This approach prevents multithreaded Python programs from taking full advantage of multiprocessor systems in certain situations.

This is because in order to execute, a thread must obtain the GIL and only one thread at a time could hold the GIL (that is the lock it represents). This means that Python acted like a single CPU machine; only one thing could run at a time. A Thread would only give up the GIL if it slept, had to wait for something (such as some I/O) or it had held the GIL for a certain amount of time. It was thus impossible for standard Python threads to take advantage of the multiple CPUs typically available on modern computer hardware.

This has changed in Python 3.12. PEP 684: A Per-Interpreter GIL introduces a separate GIL for each sub-interpreter, this allows a program to take advantage of multiple CPU cores on a machine. Unfortunately, this feature is only available through he C-API provided with Python but a Python API is anticipated for Python 3.13.

Improvements to f-strings

Python 3.12 is Here

F-strings or formatted strings allow expressions to be embedded within a string template, for example:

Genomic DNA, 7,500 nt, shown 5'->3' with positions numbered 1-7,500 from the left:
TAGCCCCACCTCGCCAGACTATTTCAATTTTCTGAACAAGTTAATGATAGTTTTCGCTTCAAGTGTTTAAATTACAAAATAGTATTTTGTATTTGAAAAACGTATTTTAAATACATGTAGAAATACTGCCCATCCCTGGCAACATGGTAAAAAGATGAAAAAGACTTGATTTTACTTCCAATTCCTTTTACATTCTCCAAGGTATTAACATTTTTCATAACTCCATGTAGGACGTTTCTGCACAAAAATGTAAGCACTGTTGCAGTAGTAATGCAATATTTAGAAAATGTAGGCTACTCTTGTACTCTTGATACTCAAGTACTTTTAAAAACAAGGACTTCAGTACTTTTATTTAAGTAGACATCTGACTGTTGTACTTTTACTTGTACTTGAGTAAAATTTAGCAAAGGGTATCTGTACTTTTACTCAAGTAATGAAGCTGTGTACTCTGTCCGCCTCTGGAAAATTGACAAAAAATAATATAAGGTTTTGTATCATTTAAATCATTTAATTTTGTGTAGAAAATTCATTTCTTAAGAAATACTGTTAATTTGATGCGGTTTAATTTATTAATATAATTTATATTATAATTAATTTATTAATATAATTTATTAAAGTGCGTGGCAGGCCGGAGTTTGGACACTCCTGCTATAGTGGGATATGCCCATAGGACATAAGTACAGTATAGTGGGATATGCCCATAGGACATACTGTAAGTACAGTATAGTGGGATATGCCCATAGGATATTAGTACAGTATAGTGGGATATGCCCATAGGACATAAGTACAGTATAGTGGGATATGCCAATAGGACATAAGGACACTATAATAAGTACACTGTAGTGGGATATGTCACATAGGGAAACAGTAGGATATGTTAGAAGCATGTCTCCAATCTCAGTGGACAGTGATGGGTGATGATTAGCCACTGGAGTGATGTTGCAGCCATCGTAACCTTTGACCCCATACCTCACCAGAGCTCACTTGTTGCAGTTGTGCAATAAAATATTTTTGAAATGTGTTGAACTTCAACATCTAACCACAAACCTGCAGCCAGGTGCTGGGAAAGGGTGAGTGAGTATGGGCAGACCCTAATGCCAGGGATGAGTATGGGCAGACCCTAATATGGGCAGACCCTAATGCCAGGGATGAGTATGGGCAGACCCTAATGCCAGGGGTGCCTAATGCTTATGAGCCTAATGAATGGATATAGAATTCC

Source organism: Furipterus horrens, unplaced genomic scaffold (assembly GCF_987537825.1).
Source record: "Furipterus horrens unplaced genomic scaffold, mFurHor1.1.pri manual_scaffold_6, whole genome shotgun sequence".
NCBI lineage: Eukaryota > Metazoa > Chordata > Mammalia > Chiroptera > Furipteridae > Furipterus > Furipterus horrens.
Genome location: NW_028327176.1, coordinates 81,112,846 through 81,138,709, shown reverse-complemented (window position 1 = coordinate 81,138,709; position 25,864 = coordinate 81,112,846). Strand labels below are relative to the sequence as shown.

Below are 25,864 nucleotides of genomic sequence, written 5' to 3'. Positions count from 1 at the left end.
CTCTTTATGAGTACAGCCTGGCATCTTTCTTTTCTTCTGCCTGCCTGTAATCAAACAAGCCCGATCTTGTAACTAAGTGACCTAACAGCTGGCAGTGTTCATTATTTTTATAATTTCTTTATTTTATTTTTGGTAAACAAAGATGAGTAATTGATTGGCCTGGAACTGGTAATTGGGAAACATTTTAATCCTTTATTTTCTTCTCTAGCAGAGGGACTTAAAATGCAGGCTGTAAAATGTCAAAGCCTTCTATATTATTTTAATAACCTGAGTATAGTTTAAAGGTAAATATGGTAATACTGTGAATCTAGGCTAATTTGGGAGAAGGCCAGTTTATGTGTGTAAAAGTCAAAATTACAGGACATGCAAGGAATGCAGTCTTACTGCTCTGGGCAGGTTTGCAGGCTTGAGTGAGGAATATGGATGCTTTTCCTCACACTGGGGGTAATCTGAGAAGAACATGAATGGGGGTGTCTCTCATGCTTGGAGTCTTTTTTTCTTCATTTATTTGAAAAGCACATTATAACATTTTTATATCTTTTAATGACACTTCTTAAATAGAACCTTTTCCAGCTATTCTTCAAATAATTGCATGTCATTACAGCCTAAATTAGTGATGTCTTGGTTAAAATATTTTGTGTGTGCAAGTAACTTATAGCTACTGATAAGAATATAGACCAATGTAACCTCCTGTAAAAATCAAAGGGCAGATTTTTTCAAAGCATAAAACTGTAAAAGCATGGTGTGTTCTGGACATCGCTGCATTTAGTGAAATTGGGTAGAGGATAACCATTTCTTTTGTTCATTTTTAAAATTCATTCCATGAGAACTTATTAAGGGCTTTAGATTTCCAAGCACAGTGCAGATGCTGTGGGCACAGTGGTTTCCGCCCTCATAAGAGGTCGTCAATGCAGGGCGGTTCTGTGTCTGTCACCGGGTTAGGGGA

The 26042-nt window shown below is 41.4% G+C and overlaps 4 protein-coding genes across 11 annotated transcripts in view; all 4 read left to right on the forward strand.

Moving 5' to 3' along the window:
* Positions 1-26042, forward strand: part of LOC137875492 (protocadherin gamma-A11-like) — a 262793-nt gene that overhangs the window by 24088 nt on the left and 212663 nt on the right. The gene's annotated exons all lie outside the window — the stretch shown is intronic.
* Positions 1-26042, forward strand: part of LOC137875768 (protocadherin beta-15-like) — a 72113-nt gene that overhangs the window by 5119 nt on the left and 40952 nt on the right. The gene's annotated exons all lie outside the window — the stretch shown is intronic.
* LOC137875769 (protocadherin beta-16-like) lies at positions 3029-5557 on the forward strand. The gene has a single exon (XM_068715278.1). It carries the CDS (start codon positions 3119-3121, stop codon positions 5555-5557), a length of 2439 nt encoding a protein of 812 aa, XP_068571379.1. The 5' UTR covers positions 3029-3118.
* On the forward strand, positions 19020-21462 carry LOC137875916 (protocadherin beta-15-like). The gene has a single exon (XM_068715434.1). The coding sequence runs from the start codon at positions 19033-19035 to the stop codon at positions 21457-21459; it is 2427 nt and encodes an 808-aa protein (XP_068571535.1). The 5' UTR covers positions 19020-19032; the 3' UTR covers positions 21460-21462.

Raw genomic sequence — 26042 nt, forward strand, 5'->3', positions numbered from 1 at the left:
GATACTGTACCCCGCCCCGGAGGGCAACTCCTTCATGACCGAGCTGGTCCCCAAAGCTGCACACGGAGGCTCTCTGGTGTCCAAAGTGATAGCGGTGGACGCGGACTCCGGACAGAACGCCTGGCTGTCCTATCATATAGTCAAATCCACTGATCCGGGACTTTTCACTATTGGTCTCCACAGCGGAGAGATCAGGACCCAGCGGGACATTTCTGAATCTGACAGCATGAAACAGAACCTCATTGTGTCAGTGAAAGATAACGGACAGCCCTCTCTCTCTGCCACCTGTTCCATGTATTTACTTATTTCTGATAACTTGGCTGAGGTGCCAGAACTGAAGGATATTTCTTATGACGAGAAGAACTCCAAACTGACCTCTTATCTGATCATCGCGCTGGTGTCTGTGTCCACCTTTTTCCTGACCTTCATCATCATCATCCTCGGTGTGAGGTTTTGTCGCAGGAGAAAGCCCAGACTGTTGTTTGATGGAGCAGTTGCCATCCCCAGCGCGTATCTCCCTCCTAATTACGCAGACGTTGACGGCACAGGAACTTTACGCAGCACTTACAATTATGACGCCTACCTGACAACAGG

age = 10
message = f'Hi you are {age} years old'

In the above the string saved into the variable message is a f-string template with the value inside the curly brackets replacing that expression in the string generated, the output would therefore be:

Hi you are 10 years old

PEP 701 Syntactic formalization of f-strings lifts some of the restrictions on the usage if f-strings. Expression components within the curly brackets within the f-string can now be any valid Python expressions including strings that reuse the ame quotes as the containing f-string, multi-line expressions, comments, backslashes and Unicode escape sequences.For example, you can now write:

msg = f"This is the playlist: {", ".join([
     'Take me back to Eden',  # My, my, those eyes like fire
     'Alkaline',              # Not acid nor alkaline
     'Ascensionism'           # Take to the broken skies at last

which produces:

'This is the playlist: Take me back to Eden, Alkaline, Ascensionism'

Improved Error Messages

As with Python 3.11, an attempt has been made to improve the error messages generated by the Python runtime. For example, Modules from the standard library are now potentially suggested as part of the error messages displayed by the interpreter when a NameError is raised to the top level.